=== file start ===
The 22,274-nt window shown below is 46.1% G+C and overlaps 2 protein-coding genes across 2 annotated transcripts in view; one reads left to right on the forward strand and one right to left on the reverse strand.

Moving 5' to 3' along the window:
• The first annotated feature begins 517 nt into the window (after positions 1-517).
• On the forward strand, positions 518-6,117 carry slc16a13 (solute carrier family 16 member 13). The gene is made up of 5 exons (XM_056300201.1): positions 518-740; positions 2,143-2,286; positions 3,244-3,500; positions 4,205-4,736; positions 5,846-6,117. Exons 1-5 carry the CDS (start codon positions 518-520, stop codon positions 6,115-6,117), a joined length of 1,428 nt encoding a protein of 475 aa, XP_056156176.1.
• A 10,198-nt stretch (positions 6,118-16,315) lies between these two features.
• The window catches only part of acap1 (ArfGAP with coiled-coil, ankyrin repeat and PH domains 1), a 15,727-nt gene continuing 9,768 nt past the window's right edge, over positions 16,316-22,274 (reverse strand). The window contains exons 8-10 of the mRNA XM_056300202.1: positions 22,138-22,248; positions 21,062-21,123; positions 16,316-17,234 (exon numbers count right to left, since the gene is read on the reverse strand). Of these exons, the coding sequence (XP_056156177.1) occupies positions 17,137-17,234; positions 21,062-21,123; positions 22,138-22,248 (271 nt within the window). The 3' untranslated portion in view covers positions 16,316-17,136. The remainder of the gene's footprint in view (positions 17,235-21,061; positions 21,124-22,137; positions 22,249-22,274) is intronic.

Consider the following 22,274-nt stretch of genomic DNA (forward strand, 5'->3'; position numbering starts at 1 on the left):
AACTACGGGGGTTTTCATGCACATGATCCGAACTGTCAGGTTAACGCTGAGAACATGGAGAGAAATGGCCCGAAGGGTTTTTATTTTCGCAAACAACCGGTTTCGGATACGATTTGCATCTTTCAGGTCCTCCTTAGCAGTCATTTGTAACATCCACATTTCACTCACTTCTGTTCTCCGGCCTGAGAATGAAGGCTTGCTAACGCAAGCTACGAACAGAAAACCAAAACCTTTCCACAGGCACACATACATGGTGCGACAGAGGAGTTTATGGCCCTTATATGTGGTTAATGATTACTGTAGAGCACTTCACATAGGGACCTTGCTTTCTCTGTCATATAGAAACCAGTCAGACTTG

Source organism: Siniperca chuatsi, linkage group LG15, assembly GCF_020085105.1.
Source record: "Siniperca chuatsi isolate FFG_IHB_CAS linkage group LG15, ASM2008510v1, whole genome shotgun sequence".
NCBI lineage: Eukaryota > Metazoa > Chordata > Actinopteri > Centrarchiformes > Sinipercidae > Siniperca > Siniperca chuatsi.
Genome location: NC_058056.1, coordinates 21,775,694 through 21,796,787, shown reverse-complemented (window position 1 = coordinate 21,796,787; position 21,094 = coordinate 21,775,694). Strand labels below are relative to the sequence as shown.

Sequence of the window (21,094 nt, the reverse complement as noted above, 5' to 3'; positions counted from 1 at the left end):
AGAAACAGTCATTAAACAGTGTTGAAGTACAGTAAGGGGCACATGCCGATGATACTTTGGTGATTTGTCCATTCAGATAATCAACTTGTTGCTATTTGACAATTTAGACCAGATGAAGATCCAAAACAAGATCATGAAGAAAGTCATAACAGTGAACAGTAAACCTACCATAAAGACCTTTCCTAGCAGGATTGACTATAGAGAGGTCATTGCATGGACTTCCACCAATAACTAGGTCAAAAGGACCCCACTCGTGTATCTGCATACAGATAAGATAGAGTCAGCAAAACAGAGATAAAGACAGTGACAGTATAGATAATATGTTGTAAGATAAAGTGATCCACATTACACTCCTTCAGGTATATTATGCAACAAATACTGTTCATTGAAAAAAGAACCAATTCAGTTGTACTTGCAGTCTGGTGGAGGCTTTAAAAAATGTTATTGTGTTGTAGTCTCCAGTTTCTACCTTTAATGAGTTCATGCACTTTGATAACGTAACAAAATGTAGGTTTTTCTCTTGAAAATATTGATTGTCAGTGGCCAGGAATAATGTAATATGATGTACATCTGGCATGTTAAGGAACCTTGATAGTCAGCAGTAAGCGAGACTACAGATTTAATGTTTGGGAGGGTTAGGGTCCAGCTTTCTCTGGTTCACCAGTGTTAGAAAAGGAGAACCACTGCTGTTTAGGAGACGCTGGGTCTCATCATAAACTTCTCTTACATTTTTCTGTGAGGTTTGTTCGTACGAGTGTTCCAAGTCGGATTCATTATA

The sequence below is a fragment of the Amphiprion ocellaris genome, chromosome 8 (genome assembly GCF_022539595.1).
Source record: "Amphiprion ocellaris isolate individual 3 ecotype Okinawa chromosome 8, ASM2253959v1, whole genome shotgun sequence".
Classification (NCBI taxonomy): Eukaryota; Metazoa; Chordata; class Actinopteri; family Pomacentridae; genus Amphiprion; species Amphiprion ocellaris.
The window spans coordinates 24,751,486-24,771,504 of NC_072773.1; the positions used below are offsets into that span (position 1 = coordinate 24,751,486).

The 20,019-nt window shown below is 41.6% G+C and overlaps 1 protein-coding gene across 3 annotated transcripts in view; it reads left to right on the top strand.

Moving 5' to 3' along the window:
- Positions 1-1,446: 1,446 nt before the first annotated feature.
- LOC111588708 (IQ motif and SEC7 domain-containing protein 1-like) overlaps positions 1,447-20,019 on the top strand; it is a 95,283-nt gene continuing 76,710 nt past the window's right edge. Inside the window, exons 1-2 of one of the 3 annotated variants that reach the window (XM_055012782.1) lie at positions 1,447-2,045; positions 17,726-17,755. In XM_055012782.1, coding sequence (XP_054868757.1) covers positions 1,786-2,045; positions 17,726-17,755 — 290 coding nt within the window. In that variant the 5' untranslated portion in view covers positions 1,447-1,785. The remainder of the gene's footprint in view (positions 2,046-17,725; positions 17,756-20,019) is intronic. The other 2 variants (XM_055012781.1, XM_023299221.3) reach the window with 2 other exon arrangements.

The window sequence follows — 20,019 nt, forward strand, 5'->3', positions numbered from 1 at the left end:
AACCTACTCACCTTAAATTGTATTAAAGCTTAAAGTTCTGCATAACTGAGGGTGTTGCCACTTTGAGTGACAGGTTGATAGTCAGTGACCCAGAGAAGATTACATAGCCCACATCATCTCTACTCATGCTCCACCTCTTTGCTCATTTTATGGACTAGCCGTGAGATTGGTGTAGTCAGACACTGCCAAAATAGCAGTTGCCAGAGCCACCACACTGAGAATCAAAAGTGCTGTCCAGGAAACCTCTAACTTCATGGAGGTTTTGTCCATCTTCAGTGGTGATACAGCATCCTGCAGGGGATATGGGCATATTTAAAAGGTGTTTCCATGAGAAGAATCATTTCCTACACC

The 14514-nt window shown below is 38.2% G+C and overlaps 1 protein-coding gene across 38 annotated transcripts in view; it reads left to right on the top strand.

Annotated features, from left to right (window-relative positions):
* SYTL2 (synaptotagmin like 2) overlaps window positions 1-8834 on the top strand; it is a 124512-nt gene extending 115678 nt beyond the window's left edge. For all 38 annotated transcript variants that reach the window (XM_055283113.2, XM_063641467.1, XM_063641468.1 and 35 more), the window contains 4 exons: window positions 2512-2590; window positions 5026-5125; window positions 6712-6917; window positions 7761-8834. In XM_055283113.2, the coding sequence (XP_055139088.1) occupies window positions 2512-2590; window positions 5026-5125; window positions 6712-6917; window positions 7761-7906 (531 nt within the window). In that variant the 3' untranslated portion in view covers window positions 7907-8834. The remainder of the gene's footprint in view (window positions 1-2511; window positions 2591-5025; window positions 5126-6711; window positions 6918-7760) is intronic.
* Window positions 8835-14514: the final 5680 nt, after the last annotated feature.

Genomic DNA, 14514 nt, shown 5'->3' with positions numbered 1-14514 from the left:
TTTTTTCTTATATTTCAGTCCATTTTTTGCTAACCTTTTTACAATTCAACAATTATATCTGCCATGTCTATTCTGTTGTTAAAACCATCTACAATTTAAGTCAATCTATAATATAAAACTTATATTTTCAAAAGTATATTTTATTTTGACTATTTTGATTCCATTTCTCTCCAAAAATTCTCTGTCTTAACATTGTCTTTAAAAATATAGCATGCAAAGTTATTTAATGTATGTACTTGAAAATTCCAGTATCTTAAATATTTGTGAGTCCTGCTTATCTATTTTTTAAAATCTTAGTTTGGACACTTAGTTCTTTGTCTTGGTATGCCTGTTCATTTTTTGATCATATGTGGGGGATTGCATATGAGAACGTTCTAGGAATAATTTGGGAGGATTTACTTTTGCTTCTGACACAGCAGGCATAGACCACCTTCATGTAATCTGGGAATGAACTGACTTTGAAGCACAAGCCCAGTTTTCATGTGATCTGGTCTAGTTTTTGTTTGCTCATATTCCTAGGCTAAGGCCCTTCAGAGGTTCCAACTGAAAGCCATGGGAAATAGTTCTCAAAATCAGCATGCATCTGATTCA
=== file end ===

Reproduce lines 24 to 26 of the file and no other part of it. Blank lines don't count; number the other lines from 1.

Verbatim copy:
AACCTACTCACCTTAAATTGTATTAAAGCTTAAAGTTCTGCATAACTGAGGGTGTTGCCACTTTGAGTGACAGGTTGATAGTCAGTGACCCAGAGAAGATTACATAGCCCACATCATCTCTACTCATGCTCCACCTCTTTGCTCATTTTATGGACTAGCCGTGAGATTGGTGTAGTCAGACACTGCCAAAATAGCAGTTGCCAGAGCCACCACACTGAGAATCAAAAGTGCTGTCCAGGAAACCTCTAACTTCATGGAGGTTTTGTCCATCTTCAGTGGTGATACAGCATCCTGCAGGGGATATGGGCATATTTAAAAGGTGTTTCCATGAGAAGAATCATTTCCTACACC

The 14514-nt window shown below is 38.2% G+C and overlaps 1 protein-coding gene across 38 annotated transcripts in view; it reads left to right on the top strand.

Annotated features, from left to right (window-relative positions):